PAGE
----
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rraischrraisch 

Quick test coverage question

Hi.

 

Several triggers I've written call class functions that wrap database operations with the goal that calling functions can perform a database rollback if a wrapped operation fails.

 

Since this is my first real attempt at APEX coding and after some head scratching, I've gotten everything covered except two lines I'm not sure how or even if I can test.

 

For example, given a simple wrapper class:

 

 

public class PackageHelper { public class PackageHelperException extends Exception {} public static Boolean addAccountNote(Account a, String title, String body) { if( null == a) throw new PackageHelperException('####addAccountNote: a == null'); System.debug('#################### >> addAccountNote'); title = (null == title || title.length() < 1) ? 'No title provided' : title; body = (null == body || body.length() < 1) ? 'No body provided' : body; try { insert new Note( ParentId = a.Id, Title = title, Body = body); } catch ( System.DmlException e) { System.debug('#################### addAccountNote ' +'could not insert note:'+e.getMessage()); return false; } return true; } // test for addAccountNote private static testMethod void test_addAccountNote() { String title = 'Note Title'; String body = 'Note Body';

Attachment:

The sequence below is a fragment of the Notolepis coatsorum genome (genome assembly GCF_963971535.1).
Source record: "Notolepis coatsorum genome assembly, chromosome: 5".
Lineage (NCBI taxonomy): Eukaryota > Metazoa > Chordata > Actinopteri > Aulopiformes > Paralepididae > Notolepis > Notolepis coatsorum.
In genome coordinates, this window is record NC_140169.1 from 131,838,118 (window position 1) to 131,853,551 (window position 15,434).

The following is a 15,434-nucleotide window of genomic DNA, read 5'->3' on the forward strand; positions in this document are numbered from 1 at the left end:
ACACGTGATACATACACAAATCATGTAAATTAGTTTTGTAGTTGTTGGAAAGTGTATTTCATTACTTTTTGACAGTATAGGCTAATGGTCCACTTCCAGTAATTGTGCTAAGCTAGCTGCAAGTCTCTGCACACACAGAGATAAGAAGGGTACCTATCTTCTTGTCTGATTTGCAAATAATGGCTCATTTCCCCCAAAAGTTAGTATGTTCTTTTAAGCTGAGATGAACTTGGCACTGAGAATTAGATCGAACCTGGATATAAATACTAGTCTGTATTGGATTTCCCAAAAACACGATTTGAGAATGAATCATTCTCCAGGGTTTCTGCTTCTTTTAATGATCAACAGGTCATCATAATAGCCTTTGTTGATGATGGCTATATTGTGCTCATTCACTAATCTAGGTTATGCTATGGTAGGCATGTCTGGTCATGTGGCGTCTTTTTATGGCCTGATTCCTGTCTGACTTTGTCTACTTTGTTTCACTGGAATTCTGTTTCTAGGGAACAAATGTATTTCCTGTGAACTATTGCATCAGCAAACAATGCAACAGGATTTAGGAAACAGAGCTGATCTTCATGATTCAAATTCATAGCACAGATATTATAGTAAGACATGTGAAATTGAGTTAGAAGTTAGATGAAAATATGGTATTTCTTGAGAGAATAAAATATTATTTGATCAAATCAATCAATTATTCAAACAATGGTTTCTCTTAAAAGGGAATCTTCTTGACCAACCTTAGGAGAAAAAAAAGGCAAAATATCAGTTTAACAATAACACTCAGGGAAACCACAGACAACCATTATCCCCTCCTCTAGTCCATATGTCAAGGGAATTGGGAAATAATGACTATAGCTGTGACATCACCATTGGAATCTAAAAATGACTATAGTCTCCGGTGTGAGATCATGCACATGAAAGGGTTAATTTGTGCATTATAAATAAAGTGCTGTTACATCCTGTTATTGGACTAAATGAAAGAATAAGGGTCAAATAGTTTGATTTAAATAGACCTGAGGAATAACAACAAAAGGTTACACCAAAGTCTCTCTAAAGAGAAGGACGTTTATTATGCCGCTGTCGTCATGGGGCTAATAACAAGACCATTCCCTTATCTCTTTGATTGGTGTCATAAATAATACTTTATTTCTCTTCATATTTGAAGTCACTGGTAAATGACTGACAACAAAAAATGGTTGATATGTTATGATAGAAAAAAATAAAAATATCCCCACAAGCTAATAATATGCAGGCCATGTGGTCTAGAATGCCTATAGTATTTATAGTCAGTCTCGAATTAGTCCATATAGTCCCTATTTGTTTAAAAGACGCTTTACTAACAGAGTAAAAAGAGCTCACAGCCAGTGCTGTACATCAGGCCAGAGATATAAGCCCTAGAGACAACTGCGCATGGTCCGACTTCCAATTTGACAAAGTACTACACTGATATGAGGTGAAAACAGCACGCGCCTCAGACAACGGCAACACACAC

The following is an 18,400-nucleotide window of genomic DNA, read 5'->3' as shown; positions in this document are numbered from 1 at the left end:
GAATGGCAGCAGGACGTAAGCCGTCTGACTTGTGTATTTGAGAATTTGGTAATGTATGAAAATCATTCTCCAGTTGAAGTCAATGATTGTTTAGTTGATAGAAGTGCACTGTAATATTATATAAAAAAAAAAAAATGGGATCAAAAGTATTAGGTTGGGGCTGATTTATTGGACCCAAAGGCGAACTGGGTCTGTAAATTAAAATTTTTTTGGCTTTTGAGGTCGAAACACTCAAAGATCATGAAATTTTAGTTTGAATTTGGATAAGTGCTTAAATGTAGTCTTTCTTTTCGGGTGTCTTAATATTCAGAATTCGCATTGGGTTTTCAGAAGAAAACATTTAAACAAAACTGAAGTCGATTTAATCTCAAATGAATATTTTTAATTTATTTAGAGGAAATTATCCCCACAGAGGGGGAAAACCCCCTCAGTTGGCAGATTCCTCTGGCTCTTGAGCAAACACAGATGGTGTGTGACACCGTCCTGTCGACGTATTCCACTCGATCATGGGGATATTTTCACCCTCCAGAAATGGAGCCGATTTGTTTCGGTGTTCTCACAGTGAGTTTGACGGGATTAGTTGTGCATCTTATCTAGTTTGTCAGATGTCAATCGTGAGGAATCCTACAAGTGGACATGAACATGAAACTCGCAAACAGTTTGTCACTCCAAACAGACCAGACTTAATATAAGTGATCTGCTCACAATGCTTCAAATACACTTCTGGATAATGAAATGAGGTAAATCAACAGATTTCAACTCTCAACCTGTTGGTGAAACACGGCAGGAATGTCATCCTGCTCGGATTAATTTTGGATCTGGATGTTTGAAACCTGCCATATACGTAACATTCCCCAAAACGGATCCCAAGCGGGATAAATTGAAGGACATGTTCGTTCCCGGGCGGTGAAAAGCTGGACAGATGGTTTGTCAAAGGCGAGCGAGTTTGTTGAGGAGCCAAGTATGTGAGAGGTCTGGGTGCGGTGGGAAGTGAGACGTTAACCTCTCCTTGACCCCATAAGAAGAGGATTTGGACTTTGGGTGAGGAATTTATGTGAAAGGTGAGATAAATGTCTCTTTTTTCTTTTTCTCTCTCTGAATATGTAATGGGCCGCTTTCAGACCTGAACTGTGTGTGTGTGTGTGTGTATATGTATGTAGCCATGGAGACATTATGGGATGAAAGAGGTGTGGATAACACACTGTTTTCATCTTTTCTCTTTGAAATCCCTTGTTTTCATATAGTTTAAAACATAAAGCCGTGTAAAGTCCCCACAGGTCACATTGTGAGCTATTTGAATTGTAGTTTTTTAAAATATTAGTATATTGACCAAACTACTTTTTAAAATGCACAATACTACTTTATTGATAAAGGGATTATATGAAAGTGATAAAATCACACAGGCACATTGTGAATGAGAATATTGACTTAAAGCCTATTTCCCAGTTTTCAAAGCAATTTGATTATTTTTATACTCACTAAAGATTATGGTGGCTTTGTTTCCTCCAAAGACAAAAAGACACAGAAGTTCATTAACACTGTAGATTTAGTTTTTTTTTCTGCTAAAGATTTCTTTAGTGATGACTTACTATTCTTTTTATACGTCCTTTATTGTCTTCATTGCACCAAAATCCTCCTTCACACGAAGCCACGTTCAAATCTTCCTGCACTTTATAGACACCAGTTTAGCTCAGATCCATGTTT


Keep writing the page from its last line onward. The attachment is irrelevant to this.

Account a;

Note t;

Boolean result;

try { result = addAccountNote((Account)null, title, body); } catch (Exception e) { System.assert(e.getMessage().contains('a == null')); }

System.assertEquals(null, result);

a = new Account(Name='Test Account'); insert a;

 

// add a note

System.assertEquals(true, addAccountNote(a, (String)null, ''));

// was note added?

t = [ select Id, Title, Body from Note where ParentId = :a.Id limit 1 ]; System.assertEquals('No title provided', t.title); System.assertEquals('No body provided', t.body);

 

// ok, delete it delete t;